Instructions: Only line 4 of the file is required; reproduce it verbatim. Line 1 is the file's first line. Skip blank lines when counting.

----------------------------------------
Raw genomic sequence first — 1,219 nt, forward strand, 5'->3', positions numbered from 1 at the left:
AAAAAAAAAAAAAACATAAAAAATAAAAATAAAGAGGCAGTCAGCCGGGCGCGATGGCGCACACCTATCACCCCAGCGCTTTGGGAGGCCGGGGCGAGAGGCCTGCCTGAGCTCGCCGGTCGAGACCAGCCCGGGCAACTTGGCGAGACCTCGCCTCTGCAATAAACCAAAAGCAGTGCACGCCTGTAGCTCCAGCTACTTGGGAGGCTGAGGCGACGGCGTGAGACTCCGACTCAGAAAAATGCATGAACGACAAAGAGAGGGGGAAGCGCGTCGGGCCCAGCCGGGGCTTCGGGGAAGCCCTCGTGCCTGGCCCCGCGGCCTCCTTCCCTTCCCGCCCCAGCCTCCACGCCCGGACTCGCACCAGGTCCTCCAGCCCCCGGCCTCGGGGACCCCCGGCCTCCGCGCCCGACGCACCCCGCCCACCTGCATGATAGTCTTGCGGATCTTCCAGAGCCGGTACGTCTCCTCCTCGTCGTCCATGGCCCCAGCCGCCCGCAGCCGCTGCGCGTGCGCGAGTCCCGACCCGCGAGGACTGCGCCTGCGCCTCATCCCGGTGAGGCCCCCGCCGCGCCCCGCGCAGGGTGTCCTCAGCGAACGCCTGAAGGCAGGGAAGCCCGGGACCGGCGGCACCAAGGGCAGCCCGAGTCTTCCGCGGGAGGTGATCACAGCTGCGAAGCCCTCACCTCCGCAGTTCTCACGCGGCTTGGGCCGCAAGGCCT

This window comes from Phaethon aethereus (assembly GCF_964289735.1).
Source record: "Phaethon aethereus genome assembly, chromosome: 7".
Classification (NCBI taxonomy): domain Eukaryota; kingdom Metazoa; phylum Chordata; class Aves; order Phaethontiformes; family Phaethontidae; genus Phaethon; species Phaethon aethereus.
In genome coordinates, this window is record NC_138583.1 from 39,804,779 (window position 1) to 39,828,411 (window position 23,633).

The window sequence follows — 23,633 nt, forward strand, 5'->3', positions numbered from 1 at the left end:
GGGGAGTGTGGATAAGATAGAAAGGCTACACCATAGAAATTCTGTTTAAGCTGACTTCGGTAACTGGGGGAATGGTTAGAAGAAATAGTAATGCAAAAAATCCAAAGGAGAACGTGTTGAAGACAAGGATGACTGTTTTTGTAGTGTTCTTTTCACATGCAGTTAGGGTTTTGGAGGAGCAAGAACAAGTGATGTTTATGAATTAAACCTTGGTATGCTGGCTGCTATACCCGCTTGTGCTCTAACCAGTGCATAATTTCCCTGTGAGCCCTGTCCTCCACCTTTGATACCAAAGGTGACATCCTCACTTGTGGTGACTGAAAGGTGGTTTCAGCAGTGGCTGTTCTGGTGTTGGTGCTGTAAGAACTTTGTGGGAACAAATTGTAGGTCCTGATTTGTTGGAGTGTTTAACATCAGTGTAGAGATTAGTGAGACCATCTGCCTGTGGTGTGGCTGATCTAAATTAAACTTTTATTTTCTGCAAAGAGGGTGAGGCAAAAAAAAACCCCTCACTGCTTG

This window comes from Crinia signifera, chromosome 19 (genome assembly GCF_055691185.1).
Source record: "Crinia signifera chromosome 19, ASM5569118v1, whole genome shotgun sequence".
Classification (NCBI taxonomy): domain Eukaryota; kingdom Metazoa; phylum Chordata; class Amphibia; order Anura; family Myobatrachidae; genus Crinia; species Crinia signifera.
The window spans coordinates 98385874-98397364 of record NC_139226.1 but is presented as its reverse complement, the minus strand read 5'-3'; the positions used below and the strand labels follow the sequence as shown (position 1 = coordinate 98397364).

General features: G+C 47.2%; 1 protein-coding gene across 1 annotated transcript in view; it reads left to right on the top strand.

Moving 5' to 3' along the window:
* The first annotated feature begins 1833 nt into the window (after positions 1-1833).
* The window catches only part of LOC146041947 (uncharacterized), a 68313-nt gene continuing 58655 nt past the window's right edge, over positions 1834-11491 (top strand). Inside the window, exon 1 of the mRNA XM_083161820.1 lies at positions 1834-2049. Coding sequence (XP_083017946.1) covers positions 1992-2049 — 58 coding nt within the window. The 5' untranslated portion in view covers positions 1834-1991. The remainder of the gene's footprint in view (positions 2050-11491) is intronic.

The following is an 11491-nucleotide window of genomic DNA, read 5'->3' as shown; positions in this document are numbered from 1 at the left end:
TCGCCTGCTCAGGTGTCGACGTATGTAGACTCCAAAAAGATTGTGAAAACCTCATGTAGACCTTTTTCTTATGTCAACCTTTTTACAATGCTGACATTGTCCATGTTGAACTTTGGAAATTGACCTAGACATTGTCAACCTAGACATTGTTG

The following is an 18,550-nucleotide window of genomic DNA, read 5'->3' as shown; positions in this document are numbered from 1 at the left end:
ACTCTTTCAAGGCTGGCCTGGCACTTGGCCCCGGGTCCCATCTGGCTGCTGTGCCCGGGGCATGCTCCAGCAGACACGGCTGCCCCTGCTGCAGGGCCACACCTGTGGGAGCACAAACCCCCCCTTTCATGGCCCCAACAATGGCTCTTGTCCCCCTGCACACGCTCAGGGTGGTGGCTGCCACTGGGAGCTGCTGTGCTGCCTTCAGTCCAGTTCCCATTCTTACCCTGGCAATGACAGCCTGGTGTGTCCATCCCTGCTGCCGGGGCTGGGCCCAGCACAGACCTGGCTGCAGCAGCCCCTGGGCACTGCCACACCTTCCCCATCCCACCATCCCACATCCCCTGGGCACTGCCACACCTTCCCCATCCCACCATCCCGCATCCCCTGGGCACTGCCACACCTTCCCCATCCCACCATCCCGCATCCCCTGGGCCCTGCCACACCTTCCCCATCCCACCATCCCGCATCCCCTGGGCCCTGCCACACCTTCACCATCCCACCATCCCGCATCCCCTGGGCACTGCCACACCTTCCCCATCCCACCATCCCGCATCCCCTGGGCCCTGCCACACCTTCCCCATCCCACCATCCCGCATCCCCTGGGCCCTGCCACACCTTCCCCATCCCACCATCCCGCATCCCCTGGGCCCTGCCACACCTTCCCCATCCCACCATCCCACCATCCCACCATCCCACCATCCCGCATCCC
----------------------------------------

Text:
Source record: "Phaethon aethereus genome assembly, chromosome: 7".